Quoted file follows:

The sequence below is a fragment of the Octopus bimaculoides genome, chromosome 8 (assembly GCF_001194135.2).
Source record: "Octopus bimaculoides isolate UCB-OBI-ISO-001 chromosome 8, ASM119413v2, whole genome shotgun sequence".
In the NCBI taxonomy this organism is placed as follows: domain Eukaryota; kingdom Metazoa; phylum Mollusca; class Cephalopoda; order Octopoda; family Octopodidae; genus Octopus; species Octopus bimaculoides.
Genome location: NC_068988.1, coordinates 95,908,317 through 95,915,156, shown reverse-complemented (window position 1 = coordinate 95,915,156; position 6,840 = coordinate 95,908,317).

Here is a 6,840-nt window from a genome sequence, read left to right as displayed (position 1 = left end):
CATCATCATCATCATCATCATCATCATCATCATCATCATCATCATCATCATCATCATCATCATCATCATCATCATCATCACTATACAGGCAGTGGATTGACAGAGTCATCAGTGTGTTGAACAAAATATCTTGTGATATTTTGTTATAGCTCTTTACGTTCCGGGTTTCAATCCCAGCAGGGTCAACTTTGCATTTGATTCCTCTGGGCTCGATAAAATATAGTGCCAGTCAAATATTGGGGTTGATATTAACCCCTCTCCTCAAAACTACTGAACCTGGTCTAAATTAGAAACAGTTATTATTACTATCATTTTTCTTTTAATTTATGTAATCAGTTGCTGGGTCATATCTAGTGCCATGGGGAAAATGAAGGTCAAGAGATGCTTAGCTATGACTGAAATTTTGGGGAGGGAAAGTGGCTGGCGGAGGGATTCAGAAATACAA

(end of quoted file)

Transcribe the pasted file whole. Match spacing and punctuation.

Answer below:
The sequence below is a fragment of the Octopus bimaculoides genome, chromosome 8 (assembly GCF_001194135.2).
Source record: "Octopus bimaculoides isolate UCB-OBI-ISO-001 chromosome 8, ASM119413v2, whole genome shotgun sequence".
In the NCBI taxonomy this organism is placed as follows: domain Eukaryota; kingdom Metazoa; phylum Mollusca; class Cephalopoda; order Octopoda; family Octopodidae; genus Octopus; species Octopus bimaculoides.
Genome location: NC_068988.1, coordinates 95,908,317 through 95,915,156, shown reverse-complemented (window position 1 = coordinate 95,915,156; position 6,840 = coordinate 95,908,317).

Here is a 6,840-nt window from a genome sequence, read left to right as displayed (position 1 = left end):
CATCATCATCATCATCATCATCATCATCATCATCATCATCATCATCATCATCATCATCATCATCATCATCATCATCATCACTATACAGGCAGTGGATTGACAGAGTCATCAGTGTGTTGAACAAAATATCTTGTGATATTTTGTTATAGCTCTTTACGTTCCGGGTTTCAATCCCAGCAGGGTCAACTTTGCATTTGATTCCTCTGGGCTCGATAAAATATAGTGCCAGTCAAATATTGGGGTTGATATTAACCCCTCTCCTCAAAACTACTGAACCTGGTCTAAATTAGAAACAGTTATTATTACTATCATTTTTCTTTTAATTTATGTAATCAGTTGCTGGGTCATATCTAGTGCCATGGGGAAAATGAAGGTCAAGAGATGCTTAGCTATGACTGAAATTTTGGGGAGGGAAAGTGGCTGGCGGAGGGATTCAGAAATACAA